Connect to Nature in June


Downy Woodpecker

We celebrate all fathers this month, but the bird Father-of-the-Year Award goes to the Downy Woodpecker. Though they share daytime nest duties with their mate, only the fathers incubate the brood at night, and they roost in the nest until their offspring fledge. Also a true family man, Mourning Dove dads love to raise families. They may have up to six clutches per year, the most of any North American bird.

As bird families are forming, they become a part of your family’s world, too. The next generation of youngsters are making their first appearances everywhere around your yard! Watch for birds feeding their young. Baby birds are seen relentlessly begging for food as

parents introduce them to food sources and feed them until they are ready to stick it out on their own. Look up to see young raptors starting to fly. They will return to the nest every day for food and grab anything their parents bring in. Check out local cams, such as those on http://explore.org for up close views of bird families.

A Phainopeplas is shown here

Phainopeplas, with a name that comes from the Greek for “shining robe,” move into coastal areas from the desert for a second nesting. With shiny black feathers and a showy crest, they live up to their name. They specialize in eating berries, but will swoop from high trees to catch bugs.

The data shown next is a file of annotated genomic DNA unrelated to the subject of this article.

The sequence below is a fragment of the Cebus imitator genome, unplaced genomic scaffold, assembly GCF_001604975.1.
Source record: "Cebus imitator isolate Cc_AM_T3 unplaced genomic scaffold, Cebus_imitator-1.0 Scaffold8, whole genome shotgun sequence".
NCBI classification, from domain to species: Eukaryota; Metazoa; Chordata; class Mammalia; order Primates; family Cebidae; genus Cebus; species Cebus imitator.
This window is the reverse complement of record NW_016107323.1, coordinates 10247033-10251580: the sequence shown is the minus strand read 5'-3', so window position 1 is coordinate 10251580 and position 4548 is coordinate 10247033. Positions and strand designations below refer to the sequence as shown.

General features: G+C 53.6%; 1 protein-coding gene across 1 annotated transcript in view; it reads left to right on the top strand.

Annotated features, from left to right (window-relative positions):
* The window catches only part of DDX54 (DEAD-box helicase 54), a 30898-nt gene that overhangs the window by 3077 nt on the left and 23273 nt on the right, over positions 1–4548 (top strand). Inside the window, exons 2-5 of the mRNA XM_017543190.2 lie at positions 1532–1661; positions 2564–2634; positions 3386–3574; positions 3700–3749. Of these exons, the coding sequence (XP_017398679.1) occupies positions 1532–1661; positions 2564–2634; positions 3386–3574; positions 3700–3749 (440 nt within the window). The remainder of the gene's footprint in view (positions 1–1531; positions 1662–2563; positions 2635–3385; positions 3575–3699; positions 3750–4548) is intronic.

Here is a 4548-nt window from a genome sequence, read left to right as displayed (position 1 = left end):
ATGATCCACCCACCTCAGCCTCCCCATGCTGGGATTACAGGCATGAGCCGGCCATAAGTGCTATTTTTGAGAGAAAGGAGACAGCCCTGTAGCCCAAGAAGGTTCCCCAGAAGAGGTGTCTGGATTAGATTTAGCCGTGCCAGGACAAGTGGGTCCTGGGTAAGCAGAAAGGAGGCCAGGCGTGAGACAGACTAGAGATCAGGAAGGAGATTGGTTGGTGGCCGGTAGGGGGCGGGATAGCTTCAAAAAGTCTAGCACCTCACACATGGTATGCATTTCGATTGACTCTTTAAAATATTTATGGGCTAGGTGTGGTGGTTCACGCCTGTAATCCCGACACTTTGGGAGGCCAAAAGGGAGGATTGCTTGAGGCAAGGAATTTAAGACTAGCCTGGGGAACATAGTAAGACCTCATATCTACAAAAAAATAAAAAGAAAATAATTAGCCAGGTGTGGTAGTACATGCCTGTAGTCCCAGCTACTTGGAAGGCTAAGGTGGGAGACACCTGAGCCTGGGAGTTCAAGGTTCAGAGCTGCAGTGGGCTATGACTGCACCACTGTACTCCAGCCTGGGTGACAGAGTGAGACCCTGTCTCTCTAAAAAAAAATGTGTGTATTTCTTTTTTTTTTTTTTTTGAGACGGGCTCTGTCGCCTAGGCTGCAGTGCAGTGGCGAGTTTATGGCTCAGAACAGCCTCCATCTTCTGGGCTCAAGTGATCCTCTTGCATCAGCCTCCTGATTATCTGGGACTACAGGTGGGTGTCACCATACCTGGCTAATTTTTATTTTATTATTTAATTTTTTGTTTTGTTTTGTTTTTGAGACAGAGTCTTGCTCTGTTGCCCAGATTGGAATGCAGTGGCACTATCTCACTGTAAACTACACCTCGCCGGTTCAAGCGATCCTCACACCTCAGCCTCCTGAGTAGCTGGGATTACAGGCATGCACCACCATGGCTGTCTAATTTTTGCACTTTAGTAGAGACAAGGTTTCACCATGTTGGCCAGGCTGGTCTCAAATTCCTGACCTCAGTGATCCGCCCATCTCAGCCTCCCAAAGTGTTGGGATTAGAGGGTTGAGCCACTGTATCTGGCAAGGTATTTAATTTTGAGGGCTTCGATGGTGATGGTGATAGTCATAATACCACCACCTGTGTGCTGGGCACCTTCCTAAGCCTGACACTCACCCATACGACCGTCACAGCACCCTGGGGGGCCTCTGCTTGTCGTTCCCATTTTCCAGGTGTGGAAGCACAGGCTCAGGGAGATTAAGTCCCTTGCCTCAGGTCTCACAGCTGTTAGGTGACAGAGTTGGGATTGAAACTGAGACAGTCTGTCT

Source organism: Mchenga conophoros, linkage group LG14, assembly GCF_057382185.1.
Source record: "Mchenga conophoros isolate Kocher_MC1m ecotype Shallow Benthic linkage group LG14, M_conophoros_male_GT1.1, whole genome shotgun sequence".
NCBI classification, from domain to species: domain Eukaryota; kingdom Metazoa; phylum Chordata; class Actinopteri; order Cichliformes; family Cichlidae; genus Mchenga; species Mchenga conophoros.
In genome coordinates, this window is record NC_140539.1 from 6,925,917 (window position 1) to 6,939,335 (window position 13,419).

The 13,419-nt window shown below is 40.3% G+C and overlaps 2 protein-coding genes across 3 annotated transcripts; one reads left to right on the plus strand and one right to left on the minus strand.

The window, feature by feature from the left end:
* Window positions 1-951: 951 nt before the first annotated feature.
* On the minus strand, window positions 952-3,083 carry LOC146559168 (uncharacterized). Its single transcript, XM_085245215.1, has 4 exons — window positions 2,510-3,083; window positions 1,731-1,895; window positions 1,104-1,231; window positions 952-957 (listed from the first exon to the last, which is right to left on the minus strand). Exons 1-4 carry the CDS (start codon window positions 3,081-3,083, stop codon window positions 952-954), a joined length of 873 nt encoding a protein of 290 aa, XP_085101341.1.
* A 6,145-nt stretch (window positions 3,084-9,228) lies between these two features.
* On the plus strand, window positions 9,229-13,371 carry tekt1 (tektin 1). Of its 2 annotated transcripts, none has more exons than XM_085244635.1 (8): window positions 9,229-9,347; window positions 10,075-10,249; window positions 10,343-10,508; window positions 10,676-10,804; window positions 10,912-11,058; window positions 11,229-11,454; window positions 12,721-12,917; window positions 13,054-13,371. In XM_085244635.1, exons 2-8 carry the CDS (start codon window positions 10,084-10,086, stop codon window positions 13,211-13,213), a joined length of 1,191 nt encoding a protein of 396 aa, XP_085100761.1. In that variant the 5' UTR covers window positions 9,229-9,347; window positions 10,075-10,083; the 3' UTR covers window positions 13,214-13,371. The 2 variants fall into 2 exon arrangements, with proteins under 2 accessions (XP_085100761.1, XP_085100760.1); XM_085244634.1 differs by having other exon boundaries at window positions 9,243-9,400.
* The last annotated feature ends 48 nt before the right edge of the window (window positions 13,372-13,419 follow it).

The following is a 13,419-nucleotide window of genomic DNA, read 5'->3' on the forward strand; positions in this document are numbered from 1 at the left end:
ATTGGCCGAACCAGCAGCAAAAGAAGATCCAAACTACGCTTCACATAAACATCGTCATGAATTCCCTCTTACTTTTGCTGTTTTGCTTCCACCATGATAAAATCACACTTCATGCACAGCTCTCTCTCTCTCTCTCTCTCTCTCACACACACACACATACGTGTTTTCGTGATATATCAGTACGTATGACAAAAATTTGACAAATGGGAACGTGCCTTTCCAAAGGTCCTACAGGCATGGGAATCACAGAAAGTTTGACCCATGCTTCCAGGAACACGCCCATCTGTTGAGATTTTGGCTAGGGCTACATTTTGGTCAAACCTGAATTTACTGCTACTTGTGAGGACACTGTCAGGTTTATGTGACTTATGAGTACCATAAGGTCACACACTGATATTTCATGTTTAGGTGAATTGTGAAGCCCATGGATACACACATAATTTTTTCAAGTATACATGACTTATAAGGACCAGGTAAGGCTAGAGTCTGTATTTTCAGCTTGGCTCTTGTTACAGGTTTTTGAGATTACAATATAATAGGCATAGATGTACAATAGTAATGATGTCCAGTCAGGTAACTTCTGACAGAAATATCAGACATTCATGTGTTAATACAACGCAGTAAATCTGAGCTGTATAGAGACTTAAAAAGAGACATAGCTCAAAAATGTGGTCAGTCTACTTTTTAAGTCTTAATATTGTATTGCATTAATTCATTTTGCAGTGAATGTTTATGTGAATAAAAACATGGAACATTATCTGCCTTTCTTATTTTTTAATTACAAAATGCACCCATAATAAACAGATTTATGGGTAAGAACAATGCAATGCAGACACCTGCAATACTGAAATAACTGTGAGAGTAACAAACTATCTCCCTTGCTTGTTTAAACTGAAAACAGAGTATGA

The Caspian Tern. Photo by Cornell Lab of Ornithology.

A bright-orange beak and black head cap announce the Caspian’s Tern, the largest tern in the area. They nest in locations where they can be left alone, such as islands (Catalina) and estuaries (Bolsa Chica). Anyone bold enough to disturb a nest may be greeted by a diving, sharp-beaked parent, employing the same weapon they use to spear fish. Also seen along the coast, Least Terns are fledging their young.

June is National Rivers Month. Take a moment to think about your favorite river and how it helps sustain important wildlife and our communities. If you would like to discover our local river, visit Friends of Los Angeles River at www.folar.org.


By Julie Rensink Hanson -Wild Birds Unlimited Nature Shop

The Wild Bird Unlimited Nature Shop is located across from the Armstrong Garden Center. Call them at 424-272-9000, or go online to www.wbu.com/santamonica



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